March 21, 2002 | By: Haven Miller

Early reports from veterinary visits to central Kentucky horse farms indicate a normal foaling season so far.

"Mares have been cycling normally and conception rates have been good," said Stuart Brown, veterinarian with Hagyard-Davidson-McGee clinic. "Farms that were affected by MRLS and had early fetal loss are doing well with their mares that are currently foaling."

Brown emphasized this is good news for farm owners and managers and should help alleviate worries that 2001's Mare Reproductive Loss Syndrome would cause long-term health or fertility problems for either mares or foals who survived MRLS.

"There was concern that mares who remained in foal last year might have problems with placental function or deliver smaller than normal foals, but recently I saw a couple of mares that were mildly affected (with MRLS) that have now delivered good-sized foals," Brown said.

Brown said ultrasound tests last year showed some mares to have more placental "debris" than would be considered normal for a particular stage of gestation. He said many of those same mares are doing fine this year.

Fertility in mares affected by MRLS last year does not appear to be adversely affected. Reports from many breeding farms in the area indicate mares that lost their foals from MRLS in 2001 do not appear to have difficulty conceiving this season.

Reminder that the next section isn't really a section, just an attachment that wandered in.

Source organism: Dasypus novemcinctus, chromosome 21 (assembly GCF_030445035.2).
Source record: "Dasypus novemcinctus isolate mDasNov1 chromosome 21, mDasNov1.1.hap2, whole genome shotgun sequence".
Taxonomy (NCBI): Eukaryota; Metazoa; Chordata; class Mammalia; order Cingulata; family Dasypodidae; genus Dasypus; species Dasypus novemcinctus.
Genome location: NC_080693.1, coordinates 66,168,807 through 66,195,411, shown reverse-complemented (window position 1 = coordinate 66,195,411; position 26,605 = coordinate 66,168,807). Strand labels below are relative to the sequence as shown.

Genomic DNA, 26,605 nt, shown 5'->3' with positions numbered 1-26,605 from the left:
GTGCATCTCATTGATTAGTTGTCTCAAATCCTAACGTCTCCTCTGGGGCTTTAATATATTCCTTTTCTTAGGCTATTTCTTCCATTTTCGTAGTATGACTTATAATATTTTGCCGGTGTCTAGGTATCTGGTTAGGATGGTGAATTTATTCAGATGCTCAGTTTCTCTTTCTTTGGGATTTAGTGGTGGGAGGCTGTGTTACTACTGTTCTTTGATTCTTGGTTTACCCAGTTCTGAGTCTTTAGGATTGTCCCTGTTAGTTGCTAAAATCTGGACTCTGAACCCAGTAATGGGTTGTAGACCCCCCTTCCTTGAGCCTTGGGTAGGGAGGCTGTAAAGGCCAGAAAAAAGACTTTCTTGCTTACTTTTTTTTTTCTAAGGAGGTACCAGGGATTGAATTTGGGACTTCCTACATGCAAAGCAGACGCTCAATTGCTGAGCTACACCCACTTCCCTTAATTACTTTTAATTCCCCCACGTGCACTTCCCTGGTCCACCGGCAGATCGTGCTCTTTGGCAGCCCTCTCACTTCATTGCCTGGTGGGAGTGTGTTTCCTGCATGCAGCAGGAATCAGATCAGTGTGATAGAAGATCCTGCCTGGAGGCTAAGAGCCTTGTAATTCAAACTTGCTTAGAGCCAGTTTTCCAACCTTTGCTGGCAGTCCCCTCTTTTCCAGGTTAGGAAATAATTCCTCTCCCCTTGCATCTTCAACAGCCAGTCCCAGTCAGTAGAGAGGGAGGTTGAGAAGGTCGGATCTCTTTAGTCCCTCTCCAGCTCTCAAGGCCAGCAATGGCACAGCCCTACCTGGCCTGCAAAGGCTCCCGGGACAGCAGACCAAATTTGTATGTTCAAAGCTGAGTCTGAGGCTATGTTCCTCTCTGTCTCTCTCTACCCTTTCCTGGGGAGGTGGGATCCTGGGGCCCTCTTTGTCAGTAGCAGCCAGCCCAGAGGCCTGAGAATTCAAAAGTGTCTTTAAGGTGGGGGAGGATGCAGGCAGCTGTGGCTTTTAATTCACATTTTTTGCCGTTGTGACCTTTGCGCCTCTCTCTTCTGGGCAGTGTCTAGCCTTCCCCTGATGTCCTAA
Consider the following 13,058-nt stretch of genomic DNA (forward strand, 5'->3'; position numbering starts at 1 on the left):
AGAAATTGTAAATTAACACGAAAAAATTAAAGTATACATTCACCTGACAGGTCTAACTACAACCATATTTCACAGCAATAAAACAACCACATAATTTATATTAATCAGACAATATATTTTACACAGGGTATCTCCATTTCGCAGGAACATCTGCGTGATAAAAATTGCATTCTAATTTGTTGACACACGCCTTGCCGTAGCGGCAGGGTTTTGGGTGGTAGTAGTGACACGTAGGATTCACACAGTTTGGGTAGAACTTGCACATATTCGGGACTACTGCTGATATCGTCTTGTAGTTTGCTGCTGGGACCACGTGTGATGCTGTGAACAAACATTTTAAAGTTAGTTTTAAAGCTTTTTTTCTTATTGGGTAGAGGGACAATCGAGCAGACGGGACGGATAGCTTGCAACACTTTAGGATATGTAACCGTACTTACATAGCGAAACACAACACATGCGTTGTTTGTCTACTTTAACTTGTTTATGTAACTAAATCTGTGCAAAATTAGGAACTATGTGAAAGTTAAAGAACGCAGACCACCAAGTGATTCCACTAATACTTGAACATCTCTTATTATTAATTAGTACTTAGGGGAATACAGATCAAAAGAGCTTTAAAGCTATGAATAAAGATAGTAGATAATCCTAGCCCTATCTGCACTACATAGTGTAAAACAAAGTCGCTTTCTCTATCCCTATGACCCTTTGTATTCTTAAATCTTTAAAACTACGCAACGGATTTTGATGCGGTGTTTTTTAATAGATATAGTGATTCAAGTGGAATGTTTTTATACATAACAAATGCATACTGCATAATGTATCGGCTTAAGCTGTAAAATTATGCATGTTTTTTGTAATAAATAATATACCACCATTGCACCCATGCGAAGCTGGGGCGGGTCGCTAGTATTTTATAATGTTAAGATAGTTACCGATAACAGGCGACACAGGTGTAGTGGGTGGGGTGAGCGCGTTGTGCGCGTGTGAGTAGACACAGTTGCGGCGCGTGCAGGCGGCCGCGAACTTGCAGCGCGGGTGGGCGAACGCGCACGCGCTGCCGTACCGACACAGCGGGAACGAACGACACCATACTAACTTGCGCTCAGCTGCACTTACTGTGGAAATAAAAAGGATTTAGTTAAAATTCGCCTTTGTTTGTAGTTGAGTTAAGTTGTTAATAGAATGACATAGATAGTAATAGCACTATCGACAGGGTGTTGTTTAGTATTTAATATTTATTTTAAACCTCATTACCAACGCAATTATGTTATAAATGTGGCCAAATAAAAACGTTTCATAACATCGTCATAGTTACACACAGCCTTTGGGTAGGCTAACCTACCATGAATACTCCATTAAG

Brown cautioned that monitoring continues to be critical.

"So everyone will continue to monitor weather patterns and fields and forages and we'll try to stay a step ahead of anything that looks suspicious," he said.

The MRLS monitoring program is now in operation on selected farms. A University of Kentucky monitoring team has begun tracking weather patterns, and also is collecting and testing samples of soil, grass and other indicators that may have been associated with the occurrence of MRLS in 2001.

"Everything is looking fine so far and that's encouraging," said Jimmy Henning, UK Extension agronomist and monitoring program supervisor. "We're refining the process of our data handling, data reporting, and assays and lab work and will have all the rough edges knocked off by early April."

Henning said data from horses is also being collected so that it can be paired-up against pasture information in the event of anything unusual occurring. UK scientists continue their research to determine the cause of MRLS.


Stuart Brown, 859-255-8741; Jimmy Henning, 859-257-3144